Do you have a brachycephalic pet? Many of our canine companions, including the Boston Terrier, English Bulldog, French Bulldog, Cavalier King Charles, English Mastiff, Pekinese, Pug, and Shih Tzu, are brachycephalic. As for our feline friends, the Persian, Himalayan, and Burmese are most likely to be brachys. A local vet discusses caring for a brachy below.
Brachys are adorable, but, as you may know, those cute flat faces come with a price. Brachys often have a hard time getting enough airflow through their nasal passages. This can be quite dangerous, as your pet can easily lose their breath, sometimes after just mild exertion.
There are surgical procedures available to correct two of the common issues caused by brachycephaly: elongated soft palate and malformed nostrils. These problems often lead to snoring, gagging, coughing, difficulty eating, and vomiting. Some brachys will benefit from surgery. Of course, all of our animal companions are different, so this is definitely not an across-the-board recommendation. Ask your veterinarian for specific advice.
You’ll need to use a harness, rather than a collar, when walking your dog. It’s much too easy for collars to cut off your furry friend’s airflow. This can happen with any pup, but it’s extremely common—and dangerous—for brachys.
Be sure to keep your pet at a healthy weight. Fido and Fluffy are already short of breath: if they are overweight, they may get severely winded after even mild activity. Obesity will make it even harder for your pet to stay active and healthy.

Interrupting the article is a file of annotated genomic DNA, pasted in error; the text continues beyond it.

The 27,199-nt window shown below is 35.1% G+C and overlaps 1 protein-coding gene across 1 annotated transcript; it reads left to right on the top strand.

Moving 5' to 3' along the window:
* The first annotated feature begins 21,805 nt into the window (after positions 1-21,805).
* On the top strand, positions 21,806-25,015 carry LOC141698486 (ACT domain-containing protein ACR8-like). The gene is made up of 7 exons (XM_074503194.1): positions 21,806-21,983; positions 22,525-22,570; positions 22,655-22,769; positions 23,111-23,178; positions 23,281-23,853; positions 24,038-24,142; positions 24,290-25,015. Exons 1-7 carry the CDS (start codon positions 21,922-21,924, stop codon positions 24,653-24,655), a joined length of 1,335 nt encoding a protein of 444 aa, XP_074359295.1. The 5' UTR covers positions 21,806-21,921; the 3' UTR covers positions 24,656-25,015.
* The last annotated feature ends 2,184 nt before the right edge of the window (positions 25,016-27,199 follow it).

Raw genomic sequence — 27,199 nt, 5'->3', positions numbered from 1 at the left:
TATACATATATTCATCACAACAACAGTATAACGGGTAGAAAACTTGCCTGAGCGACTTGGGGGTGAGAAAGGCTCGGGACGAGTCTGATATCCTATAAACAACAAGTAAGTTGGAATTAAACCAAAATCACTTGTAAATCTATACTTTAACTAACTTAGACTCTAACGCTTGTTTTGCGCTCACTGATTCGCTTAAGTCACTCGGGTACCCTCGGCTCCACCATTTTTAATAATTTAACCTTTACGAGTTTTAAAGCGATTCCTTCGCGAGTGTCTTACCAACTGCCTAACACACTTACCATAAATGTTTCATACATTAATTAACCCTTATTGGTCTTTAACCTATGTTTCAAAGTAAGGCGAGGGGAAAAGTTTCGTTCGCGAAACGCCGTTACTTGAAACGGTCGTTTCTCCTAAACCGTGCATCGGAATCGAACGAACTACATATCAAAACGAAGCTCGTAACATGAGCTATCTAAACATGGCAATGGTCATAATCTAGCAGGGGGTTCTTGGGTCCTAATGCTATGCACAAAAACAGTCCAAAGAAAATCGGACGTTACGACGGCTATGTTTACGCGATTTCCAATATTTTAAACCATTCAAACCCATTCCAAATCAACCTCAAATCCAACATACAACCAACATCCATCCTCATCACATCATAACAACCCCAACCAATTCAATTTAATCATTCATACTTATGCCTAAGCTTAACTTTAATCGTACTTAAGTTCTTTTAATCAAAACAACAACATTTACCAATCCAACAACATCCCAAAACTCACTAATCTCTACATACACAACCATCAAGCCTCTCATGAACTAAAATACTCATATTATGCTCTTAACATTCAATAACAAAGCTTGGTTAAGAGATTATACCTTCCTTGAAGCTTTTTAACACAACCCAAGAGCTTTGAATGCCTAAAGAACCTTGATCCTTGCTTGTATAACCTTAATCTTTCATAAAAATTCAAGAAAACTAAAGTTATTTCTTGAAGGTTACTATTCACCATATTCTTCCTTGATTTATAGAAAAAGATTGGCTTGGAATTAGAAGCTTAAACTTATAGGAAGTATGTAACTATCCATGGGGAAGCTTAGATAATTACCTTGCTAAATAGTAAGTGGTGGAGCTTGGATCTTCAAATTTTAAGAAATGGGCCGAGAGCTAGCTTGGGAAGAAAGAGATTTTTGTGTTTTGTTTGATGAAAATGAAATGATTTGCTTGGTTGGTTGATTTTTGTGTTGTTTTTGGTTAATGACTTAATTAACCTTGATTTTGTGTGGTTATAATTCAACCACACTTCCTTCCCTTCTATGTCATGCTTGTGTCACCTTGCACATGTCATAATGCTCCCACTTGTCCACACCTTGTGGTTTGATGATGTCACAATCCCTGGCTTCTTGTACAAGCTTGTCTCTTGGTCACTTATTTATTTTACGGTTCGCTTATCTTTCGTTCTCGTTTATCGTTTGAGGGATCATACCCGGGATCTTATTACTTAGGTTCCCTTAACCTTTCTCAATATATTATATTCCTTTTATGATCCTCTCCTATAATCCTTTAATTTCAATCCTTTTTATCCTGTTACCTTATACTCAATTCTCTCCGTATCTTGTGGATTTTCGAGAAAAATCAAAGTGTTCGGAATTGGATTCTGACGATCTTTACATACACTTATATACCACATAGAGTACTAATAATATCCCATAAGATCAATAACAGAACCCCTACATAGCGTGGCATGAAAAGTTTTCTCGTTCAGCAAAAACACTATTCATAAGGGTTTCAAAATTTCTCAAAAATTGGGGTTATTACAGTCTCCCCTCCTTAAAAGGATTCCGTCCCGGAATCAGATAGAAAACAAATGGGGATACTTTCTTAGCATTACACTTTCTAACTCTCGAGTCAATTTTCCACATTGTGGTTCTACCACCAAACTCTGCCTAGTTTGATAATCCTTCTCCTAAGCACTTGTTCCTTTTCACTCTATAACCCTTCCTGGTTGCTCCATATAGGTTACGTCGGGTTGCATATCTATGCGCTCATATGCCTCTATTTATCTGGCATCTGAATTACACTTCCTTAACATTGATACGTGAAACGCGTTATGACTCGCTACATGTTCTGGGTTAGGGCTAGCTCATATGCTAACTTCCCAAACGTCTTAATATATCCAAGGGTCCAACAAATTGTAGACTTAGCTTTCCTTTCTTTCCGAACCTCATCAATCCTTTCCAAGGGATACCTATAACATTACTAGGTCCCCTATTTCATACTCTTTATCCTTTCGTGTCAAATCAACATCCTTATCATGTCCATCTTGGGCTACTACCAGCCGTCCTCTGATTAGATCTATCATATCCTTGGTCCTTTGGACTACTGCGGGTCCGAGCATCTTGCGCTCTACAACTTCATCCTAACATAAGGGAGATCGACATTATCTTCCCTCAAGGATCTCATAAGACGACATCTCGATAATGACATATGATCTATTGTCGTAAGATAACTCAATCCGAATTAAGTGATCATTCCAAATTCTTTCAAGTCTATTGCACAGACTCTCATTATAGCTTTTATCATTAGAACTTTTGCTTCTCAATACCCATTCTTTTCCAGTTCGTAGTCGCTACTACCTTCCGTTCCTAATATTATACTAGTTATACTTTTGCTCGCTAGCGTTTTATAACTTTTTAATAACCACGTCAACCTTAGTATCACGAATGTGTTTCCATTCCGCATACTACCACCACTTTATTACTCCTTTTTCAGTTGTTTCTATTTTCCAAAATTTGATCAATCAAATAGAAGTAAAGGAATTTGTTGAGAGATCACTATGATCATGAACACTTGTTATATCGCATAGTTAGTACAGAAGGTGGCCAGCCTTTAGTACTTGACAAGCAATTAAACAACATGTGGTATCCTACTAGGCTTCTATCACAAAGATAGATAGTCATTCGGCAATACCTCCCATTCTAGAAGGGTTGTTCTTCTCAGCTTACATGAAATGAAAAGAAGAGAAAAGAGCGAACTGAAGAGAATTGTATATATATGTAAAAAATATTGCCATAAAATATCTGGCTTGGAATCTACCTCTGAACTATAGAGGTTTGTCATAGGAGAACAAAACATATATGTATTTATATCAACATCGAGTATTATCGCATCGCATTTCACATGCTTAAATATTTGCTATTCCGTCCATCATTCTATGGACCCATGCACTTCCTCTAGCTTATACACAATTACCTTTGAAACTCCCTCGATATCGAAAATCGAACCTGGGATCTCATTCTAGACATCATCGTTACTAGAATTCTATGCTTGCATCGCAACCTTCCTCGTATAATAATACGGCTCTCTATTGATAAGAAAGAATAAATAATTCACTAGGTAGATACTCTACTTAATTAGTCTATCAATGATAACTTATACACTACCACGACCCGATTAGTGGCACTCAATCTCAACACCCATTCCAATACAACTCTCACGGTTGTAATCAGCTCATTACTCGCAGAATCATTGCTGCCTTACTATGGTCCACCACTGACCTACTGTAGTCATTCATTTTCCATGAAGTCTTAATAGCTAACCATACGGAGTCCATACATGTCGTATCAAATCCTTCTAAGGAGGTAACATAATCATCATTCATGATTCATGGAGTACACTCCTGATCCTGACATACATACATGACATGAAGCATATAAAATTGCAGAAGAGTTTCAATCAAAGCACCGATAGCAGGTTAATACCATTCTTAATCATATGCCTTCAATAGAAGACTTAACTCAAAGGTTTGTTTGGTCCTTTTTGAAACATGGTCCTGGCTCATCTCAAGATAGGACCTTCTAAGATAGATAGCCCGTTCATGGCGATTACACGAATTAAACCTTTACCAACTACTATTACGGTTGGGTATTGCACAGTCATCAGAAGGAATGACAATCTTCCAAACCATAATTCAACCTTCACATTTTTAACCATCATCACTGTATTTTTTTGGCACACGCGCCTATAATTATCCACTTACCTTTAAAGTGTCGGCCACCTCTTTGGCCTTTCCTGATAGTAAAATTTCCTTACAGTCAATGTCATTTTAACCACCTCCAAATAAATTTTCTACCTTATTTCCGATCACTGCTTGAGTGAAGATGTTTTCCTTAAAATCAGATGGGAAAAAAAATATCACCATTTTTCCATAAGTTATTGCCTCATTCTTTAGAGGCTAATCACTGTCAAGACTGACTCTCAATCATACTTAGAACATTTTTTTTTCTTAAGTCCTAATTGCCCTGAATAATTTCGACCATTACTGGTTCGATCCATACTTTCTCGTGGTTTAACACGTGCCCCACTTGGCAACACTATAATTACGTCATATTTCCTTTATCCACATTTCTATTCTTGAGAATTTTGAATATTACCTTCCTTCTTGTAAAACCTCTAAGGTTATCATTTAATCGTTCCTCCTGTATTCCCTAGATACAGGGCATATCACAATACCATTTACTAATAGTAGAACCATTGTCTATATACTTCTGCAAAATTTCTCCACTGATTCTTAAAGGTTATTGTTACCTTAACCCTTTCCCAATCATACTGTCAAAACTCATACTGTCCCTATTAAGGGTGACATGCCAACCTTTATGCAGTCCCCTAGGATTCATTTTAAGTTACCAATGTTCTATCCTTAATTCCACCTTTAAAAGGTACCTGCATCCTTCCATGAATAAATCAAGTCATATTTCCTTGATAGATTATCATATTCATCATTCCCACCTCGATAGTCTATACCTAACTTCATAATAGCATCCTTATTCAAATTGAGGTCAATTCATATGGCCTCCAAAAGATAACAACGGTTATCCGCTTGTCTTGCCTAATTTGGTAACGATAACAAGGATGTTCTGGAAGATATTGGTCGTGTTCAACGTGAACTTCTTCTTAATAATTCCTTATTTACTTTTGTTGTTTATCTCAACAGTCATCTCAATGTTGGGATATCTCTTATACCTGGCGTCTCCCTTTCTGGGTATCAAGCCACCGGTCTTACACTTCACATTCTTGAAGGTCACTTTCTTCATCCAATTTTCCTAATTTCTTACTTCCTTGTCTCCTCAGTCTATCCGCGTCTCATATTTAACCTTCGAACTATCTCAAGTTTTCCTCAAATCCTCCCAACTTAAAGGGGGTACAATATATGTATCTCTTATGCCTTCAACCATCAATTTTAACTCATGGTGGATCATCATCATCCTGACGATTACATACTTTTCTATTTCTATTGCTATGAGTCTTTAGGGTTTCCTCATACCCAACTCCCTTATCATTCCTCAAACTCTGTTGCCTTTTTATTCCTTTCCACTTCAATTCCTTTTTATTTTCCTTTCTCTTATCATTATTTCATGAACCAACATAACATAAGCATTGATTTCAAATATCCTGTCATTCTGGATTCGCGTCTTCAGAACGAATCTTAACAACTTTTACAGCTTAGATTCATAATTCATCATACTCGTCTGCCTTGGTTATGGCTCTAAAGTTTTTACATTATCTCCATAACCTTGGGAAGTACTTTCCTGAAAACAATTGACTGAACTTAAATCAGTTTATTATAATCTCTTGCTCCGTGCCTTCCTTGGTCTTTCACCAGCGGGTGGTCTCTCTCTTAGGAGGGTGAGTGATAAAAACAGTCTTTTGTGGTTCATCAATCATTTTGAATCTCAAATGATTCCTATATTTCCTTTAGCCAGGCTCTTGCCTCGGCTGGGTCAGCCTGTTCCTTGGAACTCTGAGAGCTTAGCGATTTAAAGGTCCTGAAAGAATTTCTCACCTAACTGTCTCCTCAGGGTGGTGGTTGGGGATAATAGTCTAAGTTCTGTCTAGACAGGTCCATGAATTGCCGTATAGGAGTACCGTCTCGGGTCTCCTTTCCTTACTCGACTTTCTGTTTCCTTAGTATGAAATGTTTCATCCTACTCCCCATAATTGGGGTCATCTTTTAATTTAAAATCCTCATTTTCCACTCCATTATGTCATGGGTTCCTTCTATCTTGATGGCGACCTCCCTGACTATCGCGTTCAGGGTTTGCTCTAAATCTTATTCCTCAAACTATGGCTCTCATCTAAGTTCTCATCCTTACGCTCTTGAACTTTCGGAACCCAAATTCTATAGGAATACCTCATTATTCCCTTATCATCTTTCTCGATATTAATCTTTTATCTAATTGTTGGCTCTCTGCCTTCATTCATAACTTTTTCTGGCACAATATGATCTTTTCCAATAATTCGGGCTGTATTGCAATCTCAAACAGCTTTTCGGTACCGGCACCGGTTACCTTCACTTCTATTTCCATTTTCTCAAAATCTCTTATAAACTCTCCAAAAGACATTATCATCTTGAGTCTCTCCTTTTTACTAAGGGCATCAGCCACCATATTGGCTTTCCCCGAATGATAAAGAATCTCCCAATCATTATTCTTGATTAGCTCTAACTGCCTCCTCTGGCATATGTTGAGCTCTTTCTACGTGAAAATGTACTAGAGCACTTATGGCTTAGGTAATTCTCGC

Overheating is dangerous for any animal, but it’s especially concerning with brachys. Fluffy and Fido can’t sweat, and they can’t cool themselves by panting as efficiently as other dogs and cats can. These guys can get into serious trouble very quickly in hot weather. First and foremost, make sure that they always have fresh water. It’s also best to keep your furry pal safe and sound indoors when it’s really hot outside, in rooms cooled by fans and/or AC. Fido shouldn’t swim, but he may enjoy wading in a kiddy pool, or playing in the spray from a hose or sprinkler. Your furry buddy may also appreciate a cold snack on sweltering days.
Many brachys have skin folds. These are adorable, but they can collect bacteria. You’ll need to take care to keep your pet’s skin clean. Follow your vet’s instructions.
Do you have questions or concerns about brachys? Contact us, your veterinary clinic!